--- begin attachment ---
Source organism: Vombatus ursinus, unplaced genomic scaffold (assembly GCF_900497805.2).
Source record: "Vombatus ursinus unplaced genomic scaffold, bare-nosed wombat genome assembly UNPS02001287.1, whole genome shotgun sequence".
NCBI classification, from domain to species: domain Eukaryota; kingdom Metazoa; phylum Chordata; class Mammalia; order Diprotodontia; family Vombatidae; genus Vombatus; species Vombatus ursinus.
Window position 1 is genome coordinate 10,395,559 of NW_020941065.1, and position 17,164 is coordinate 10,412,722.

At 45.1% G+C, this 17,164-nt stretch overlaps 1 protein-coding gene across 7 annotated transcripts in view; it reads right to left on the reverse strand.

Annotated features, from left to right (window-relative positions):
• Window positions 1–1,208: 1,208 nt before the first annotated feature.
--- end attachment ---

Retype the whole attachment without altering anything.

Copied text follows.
Source organism: Vombatus ursinus, unplaced genomic scaffold (assembly GCF_900497805.2).
Source record: "Vombatus ursinus unplaced genomic scaffold, bare-nosed wombat genome assembly UNPS02001287.1, whole genome shotgun sequence".
NCBI classification, from domain to species: domain Eukaryota; kingdom Metazoa; phylum Chordata; class Mammalia; order Diprotodontia; family Vombatidae; genus Vombatus; species Vombatus ursinus.
Window position 1 is genome coordinate 10,395,559 of NW_020941065.1, and position 17,164 is coordinate 10,412,722.

At 45.1% G+C, this 17,164-nt stretch overlaps 1 protein-coding gene across 7 annotated transcripts in view; it reads right to left on the reverse strand.

Annotated features, from left to right (window-relative positions):
• Window positions 1–1,208: 1,208 nt before the first annotated feature.